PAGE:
What should an employer do when an employee has been told to self-isolate under the coronavirus Test and Trace scheme?
- Do not require them to work
- Continue to communicate with and support them
- Allow them to work from home, is there alternative work for them to do if they can’t do their work from home
- Offer SSP or allow them to take holiday if they want to.
There is no minimum period of notice you are required to give employees of their return, but from a good HR practice point of view you should be speaking to your staff and letting them know what the plan is; giving people a reasonable amount of notice of return will allow them to prepare both practically and psychologically.Read more about this
It is worth pointing out that, despite all the guidance, survey results and other advice about managing Covid-19 H&S risk in the workplace, the law has not been changed. None of the guidance is codified by regulation/legislation, which means that you are managing this risk in the context of existing H&S law.
In very simple terms, HASWA74 requires employers to take “all reasonably practicable steps” to ensure the health and safety of its employees (and anyone else affected by your business).
“Reasonably practicable” means to balance risk reduction against the time, money and effort required. If measures are grossly disproportionate, you wouldn’t be expected to take them, but there is a strong presumption in favour of taking any steps which will protect workers.
As part of managing the health and safety of your people, you must control the risks in your workplaces. To do this, look for what might cause harm to people while they work and decide whether you are taking reasonable steps to prevent that harm. This related duty under MHSWR is to ensure you undertake a “suitable and sufficient assessment of risks.”Read more about this
If it is not possible to find work for the employee to do at home, you do have the option of putting the employee on furlough.Read more about this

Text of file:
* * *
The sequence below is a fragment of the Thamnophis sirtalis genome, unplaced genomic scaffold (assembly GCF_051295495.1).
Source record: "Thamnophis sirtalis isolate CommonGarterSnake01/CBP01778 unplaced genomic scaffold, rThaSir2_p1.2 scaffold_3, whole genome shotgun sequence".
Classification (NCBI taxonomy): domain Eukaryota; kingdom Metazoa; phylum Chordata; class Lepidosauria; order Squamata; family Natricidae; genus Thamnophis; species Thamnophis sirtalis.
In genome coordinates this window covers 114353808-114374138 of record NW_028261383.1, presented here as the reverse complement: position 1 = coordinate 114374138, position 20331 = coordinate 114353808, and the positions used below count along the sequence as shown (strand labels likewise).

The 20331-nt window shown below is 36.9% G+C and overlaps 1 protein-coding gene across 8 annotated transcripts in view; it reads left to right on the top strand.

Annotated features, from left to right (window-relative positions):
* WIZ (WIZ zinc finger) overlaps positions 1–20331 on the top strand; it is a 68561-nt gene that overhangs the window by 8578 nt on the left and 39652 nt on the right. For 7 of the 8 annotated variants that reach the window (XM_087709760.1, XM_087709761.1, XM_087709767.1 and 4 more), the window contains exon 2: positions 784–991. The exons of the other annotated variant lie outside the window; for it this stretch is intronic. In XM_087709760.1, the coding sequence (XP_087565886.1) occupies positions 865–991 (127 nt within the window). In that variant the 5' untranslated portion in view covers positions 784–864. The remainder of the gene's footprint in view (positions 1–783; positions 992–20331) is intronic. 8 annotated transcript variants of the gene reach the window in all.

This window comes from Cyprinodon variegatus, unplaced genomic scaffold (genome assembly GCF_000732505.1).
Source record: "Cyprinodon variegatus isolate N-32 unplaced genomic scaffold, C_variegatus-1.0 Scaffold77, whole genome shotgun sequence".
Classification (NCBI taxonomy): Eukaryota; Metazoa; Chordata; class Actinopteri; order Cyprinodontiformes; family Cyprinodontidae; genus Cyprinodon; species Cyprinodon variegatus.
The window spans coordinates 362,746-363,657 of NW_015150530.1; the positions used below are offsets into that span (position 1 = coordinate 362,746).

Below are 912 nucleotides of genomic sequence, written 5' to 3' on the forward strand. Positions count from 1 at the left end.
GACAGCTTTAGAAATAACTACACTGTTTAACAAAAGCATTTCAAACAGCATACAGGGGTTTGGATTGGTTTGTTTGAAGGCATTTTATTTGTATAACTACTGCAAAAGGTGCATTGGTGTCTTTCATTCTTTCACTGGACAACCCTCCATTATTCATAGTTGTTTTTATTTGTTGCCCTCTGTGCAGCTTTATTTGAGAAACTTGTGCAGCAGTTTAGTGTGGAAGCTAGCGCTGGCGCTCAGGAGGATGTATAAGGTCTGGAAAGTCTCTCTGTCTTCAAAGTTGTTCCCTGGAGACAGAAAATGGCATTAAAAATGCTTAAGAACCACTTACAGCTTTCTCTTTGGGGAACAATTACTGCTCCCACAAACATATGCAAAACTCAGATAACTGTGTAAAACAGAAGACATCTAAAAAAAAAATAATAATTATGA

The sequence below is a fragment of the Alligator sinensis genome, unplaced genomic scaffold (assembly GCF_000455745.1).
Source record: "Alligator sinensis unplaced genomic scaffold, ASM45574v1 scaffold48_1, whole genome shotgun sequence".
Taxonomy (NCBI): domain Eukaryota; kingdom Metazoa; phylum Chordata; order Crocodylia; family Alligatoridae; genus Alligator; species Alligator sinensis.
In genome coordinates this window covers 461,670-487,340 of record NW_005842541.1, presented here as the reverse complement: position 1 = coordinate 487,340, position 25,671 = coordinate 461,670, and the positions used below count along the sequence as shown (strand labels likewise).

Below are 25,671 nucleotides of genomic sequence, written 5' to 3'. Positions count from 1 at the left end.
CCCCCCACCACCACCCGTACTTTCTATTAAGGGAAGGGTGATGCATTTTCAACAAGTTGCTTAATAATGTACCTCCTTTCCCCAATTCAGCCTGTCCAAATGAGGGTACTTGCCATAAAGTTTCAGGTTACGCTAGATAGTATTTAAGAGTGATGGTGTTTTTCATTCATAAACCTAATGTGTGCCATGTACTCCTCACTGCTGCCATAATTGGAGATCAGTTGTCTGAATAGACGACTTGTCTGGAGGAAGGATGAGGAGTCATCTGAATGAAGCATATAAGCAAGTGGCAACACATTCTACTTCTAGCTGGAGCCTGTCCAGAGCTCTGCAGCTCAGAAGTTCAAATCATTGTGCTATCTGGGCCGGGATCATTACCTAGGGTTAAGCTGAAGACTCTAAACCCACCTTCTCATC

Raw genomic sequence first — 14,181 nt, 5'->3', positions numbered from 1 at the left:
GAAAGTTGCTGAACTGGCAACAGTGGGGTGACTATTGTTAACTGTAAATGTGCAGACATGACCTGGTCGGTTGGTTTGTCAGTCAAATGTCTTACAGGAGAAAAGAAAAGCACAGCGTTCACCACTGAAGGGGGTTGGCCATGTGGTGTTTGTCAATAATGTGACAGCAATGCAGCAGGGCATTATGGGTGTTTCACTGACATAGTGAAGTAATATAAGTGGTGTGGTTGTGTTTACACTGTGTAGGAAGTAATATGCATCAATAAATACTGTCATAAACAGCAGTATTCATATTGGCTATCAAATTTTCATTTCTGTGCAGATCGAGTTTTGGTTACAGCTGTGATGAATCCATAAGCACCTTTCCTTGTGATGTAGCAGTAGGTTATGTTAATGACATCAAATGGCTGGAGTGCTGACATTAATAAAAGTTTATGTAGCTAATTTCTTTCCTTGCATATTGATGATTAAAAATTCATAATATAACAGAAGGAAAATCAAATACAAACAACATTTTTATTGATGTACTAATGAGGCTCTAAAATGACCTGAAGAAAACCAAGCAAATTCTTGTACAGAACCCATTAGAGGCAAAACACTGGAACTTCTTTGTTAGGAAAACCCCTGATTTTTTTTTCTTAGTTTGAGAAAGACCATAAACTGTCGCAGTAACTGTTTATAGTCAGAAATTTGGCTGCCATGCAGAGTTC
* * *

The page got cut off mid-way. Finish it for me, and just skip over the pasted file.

If you have obtained a Grant of Probate or Grant of Letters of Administration there should be no need to complete an indemnity, merely an account closure form. If however you have not yet obtained a Grant but the bank is willing to release funds then they will generally require an indemnity to be executed. Several banks and building societies including Barclays, Lloyds, HSBC and Santander have signed up to the British Banking Association’s voluntary Bereavement Principles, one of which is to support the bereaved according to their personal needs and work with you to resolve everything as quickly as possible.
If the indemnity requires a solicitor to act as a witness, you should contact the bank to see what they are willing to do to get around the problem, given the current situation.Read more about this
Partner at Ward Hadaway Adrian Ballam talks to corporate finance expert and CBILS specialist Chris Silverwood (CorpFin and cashflow.co.uk) to explore the practical ins, outs, dos and don’ts of CBILS applications, answering the questions:
- How are banks making their assessments of whether a business can afford a CBILS loan when for many they cannot accurately forecast their revenues for at least the next three months?
- What are the red flags that banks are looking for when assessing whether or not to grant a request for a CBILS loan?
- What cost mitigation measures should a business have already implemented prior to applying for a CBILS loan?
- What level of information should a business provide to support a CBILS application?
- What common mistakes are businesses making when applying for funding?
- What general tips do you have for businesses seeking CBILS funding?
Click read more to view the video.Read more about this